In the year 1886, other fanciers—such as Eva Forestier Walker and her sister Ada—started importing more Siamese into Britain; a total of eleven original imported Royal Cats of Siam were recorded. Pho and Mia’s owner, Lilian Jane Gould, created the Siamese Cat Club in 1901.
In America, President Rutherford B. Hayes received the first Siamese in America in 1878. The Siamese has, since then, become one of the most popular cats in the country. In the 1950s, breeders and cat show judges expressed a preference for selectively-bred Siamese cats that were slimmer, fine-boned, and more narrow-headed than the original Siamese.
In 1980, the original traditional Siamese were becoming extinct. To counteract this, Diana Fineran founded the Traditional Cat Association. The organization’s mission is to preserve, protect, and promote the traditional Siamese—which was afterward renamed to the Thai cat, also referred to as the “Applehead.”
Siamese cats are medium-sized. Female Siamese cats weigh between 8 and 12 pounds whereas the males weigh between 11 and 15 pounds.The traditional Siamese cats have a less rounded head with a wedge-shaped muzzle. They also have large ears, rounded bodies, and they come with a kink in their tail.
The modern Siamese, on the other hand, have dainty, long, and lithe bodies, with a triangular-shaped head where a straight line tapers from the head down to their narrow muzzle. They also have large ears and a long, tapering tail.
Personality and Character
Siamese cat personality is bold and unapologetic. They are talkative and demanding. They are not afraid to express their feelings. They have a variety of vocal ranges that can be low or high-pitched; this vocalization is known as “meezers.”
These pinpoint notes will let you know exactly what they need at that time. When you live with a Siamese cat, the two of you should have no problem understanding each other. Sometimes, it might even feel like the two of you could converse like old friends.
They do not need to gather an audience before they get into their chatty rush; they can go whenever. This trait makes them not very suitable for apartment-living because they could possible bother your neighbors with their incessant meowing.
Siamese cat temperament is social, intelligent, and interactive. They can be anything you want them to—either a lap cat or all fun and games. They are loyal, good-natured, and interested in you the way a dog would. They can watch the television with curiosity and interest.
They love to play games, smart enough to learn tricks, and can entertain themselves while you are away—although if you leave them alone for too long, they will voice their displeasure when you finally get home.
The Siamese loves heights where they can survey their territory and feed their curiosity. They love to jump and climb. They retain most of his kitten-like nature and innocence well into adulthood.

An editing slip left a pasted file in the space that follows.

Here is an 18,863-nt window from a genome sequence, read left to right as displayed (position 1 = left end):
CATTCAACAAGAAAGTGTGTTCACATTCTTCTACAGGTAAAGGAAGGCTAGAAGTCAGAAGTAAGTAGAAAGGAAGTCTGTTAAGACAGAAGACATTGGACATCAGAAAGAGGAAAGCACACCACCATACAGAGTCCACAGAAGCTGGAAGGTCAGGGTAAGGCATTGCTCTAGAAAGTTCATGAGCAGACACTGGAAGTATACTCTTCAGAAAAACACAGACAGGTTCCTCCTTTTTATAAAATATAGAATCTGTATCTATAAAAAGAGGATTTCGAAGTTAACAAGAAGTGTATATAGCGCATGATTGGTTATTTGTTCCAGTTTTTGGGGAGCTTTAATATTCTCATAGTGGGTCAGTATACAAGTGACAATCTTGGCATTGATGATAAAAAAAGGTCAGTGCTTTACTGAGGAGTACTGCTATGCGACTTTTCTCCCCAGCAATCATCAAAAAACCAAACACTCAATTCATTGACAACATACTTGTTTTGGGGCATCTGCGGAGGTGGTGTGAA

Health and Potential Problems
Siamese cats are generally healthy; it’s one of the reasons why they were chosen to serve as foundation stock for a lot of other cat breeds. Siamese cat lifespan has been studied many times, and data shows that they live for 14.2 years on average. This shows that the Siamese commonly have no life-threatening health issues. However, they are prone to the following:
- Obesity: The Siamese can easily become overweight due to overfeeding.
- Respiratory Problems: This affects the upper respiratory tracts and usually occur in young cats. The infection is caused by either the Calicivirus pathogen—which manifests in nasal or eye discharge, ulcers around the mouth, and general body aches—or the Rhinotracheitis pathogen, which manifests in mucus and drools. Keeping your cat indoors and well-vaccinated can help prevent the spread of this diseases.
- Psychogenic Alopecia: It is a disorder similar to the obsessive-compulsive disorder in humans. In this case, the Siamese cat—either out of boredom, depression, or anxiety—develops the compulsion to over-groom themselves. As a result, they become bald in some areas.
- Liver Amyloidosis: A disease that occurs when there is an abnormal protein buildup in an organ. The protein is called amyloid. In Siamese cats, the organ most commonly affected is the liver. A tissue biopsy will conclusively diagnose the amyloidosis. The condition can be managed with a controlled diet and medications.
- Eye Problems: Examples include Glaucoma and Progressive Retinal Atrophy which affect the retina and can become progressive—eventually leading to blindness. This disease is caused by recessive genes. There could be partial blindness or different degrees of vision loss before irreversible blindness strikes. There is a genetic test that can be carried out to see if certain cats are carriers. If they are, breeding is usually discouraged.
Other reported health problems include bladder stones and certain types of cancer.